— Once an independent who’s worked on unique pieces and small series his entire career, Peter Speake-Marin now heads down the path to a more conventional brand structure.
Speake-Marin’s timepieces already possess many unique and instantly identifiable characteristics that make this job an easy one. The Piccadilly line, for example, is outfitted with classic Speake-Marin elements that are truly unlike others of the same genre. These include the elongated lugs with the prominent screw, the pleated crown, the topping tool motif used on winding rotors and tourbillon cages, and the blued, heart-shaped hands Speake-Marin calls the “Foundation style” after his very first UK replica watches: the Foundation Watch.
“When you have a product like that, which defines itself so differently from virtually everybody else, it’s actually quite powerful,” Speake-Marin justifiably postulates. “However, it’s not comfortable for everybody because has its own spirit, its own identity.”
It does, however, seem to resonate with a number of watch-interested consumers at the moment as Speake-Marin confirms hardly being able to keep up with production thanks to international demand. “Globally speaking, something with that kind of identity, price range, and quality…when you look at the whole thing together, it’s actually quite extraordinary,” he justifiably states. With a smaller, more flexible outfit and an eponymous creator who never seems to run out of ideas, Speake-Marin is able to produce at an extremely high level, but at a price point different from more famous brands because the structure and expectations are much different than for big companies working with huge volumes.
One large step going forward toward building this new-found brand feeling is the fact that Speake-Marin’s timepieces are now more or less neatly categorized in three lines, providing more clarity to the consumer.
Spirit shows its Piccadilly roots in the pleated crown and Foundation hands among other elements. After having premiered in November 2011 with the Spirit Pioneer model, it has become the line’s casual, sporty piece and simultaneously represents the entry level to the Speake-Marin brand. Then there are the dress fake watches, which include pieces such as the Resilience and the Serpent Calendar. “These are more serious, hand-finished pieces, which are on another level,” Speake-Marin continues.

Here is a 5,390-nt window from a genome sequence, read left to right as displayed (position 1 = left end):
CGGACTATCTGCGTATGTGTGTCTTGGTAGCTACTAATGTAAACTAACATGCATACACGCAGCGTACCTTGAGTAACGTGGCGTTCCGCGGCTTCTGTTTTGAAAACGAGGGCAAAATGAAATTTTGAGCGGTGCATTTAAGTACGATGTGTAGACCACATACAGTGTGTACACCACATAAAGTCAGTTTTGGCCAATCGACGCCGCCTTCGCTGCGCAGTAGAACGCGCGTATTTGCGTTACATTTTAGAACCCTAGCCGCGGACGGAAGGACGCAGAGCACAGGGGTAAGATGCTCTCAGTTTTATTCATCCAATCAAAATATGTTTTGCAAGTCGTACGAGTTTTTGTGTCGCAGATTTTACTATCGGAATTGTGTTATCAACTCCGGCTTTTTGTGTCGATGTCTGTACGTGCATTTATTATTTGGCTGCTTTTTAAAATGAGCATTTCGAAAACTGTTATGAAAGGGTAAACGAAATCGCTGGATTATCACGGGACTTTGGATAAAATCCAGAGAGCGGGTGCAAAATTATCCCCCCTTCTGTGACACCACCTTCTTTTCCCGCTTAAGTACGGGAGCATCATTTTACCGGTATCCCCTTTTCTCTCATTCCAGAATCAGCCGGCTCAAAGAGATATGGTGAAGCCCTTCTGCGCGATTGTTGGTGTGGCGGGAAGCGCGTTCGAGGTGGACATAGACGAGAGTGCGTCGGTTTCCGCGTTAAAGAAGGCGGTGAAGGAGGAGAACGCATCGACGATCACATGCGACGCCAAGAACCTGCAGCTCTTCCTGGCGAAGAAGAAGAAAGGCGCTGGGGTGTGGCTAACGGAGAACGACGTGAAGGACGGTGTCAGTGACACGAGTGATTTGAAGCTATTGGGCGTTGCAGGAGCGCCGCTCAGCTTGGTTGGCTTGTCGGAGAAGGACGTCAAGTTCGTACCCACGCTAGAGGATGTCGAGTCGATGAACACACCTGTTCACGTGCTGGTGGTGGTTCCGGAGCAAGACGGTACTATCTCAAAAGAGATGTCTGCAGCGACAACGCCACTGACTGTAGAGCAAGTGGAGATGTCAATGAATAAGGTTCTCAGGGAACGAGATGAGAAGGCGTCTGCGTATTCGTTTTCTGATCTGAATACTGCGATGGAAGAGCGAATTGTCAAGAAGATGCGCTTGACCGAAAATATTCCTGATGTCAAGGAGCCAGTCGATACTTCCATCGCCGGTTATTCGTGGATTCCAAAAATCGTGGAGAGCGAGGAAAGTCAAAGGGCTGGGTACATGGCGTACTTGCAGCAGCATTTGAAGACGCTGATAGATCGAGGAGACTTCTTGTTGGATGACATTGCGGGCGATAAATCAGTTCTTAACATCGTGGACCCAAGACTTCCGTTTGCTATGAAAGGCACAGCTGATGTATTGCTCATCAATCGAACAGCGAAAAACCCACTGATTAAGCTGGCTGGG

The third, called Cabinet des Mystères, encompasses the artsy side of this watchmaker’s personality, one that the earliest collectors of his one-of-a-kind pieces are very familiar with. “Whether it’s Mechanical Art [like 2013’s Triad], or things I do with casing, or something wacky or incredibly high-end, I can have fun. In the Cabinet des Mystères is probably where you’re going to find most of the things that will appeal to [my original] collectors. It’s kind of the mad section, erudite.”
Moving on up
The least expensive pieces, like the Spirit MK II that was preselected by Grand Prix d’Horlogerie de Genève’s jury in the Petite Aiguille category (meaning that it retails for less than 7,500 Swiss francs) are not hand-finished. “They’re assembled in a very conventional way; the ones finished by hand are always going to be much more expensive,” he explains.
Pieces like this and the very popular Triad introduced at Baselworld 2013 bring Speake-Marin great amounts of visibility. “The Triad will never be an Oyster, it will never be a Calatrava, it will never be a Reverso, but it doesn’t matter. They’re the kind of pieces that make people talk, I get a kick out of doing, and are completely original.”
At Baselworld 2014, Speake-Marin will exhibit his original collection in Hall 1.1 for the first time, moving out of The Palace, which is usually where the independent watchmakers are found. “I don’t just want to survive, I want to prosper,” he notes. And that includes moving up. Literally.